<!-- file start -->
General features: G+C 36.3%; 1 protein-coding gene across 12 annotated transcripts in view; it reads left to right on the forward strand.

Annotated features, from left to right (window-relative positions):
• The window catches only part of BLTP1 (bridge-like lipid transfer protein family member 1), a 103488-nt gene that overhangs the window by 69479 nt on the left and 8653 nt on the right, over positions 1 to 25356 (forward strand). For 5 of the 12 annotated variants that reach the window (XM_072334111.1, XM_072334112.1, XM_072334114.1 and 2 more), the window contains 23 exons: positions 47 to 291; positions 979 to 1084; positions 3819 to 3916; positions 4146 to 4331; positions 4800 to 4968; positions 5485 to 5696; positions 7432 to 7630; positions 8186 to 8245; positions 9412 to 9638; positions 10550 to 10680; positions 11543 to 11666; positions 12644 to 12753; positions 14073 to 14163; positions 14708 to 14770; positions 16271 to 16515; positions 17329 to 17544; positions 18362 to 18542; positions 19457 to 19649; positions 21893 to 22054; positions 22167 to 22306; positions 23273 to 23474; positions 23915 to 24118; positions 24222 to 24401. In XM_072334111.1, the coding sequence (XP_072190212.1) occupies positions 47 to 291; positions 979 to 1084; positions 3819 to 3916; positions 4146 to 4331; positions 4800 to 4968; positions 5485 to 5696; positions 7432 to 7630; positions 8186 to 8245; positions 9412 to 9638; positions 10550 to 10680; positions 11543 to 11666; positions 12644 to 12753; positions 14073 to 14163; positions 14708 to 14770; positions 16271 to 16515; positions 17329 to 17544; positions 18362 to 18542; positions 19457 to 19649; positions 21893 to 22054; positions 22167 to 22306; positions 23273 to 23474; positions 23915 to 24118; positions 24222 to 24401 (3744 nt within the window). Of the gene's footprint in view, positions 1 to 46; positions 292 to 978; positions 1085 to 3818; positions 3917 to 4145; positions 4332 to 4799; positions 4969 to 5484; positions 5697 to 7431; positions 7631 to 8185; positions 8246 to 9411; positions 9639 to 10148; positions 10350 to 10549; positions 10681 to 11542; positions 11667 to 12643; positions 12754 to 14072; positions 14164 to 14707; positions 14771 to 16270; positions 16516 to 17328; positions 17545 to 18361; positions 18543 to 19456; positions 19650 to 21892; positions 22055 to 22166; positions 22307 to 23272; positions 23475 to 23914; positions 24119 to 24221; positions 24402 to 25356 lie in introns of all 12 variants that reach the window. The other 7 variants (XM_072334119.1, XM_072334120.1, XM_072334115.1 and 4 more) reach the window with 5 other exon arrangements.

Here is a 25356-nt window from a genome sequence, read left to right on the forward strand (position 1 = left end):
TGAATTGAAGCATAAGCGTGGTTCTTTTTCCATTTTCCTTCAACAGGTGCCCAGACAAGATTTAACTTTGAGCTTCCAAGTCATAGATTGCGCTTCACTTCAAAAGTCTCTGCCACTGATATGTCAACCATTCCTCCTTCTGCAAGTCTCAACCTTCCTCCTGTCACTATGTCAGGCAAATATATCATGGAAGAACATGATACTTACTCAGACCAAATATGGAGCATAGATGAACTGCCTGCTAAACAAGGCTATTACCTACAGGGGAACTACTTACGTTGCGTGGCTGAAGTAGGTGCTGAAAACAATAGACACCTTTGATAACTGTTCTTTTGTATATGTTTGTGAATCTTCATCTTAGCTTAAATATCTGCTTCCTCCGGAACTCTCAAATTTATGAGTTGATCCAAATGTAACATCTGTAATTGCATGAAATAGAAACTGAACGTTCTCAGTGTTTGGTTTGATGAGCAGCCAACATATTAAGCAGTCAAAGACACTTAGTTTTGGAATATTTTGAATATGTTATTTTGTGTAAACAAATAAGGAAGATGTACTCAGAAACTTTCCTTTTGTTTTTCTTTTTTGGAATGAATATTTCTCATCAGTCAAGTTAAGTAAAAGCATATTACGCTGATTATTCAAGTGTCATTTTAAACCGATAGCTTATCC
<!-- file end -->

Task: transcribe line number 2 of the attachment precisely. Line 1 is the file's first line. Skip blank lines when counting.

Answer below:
Annotated features, from left to right (window-relative positions):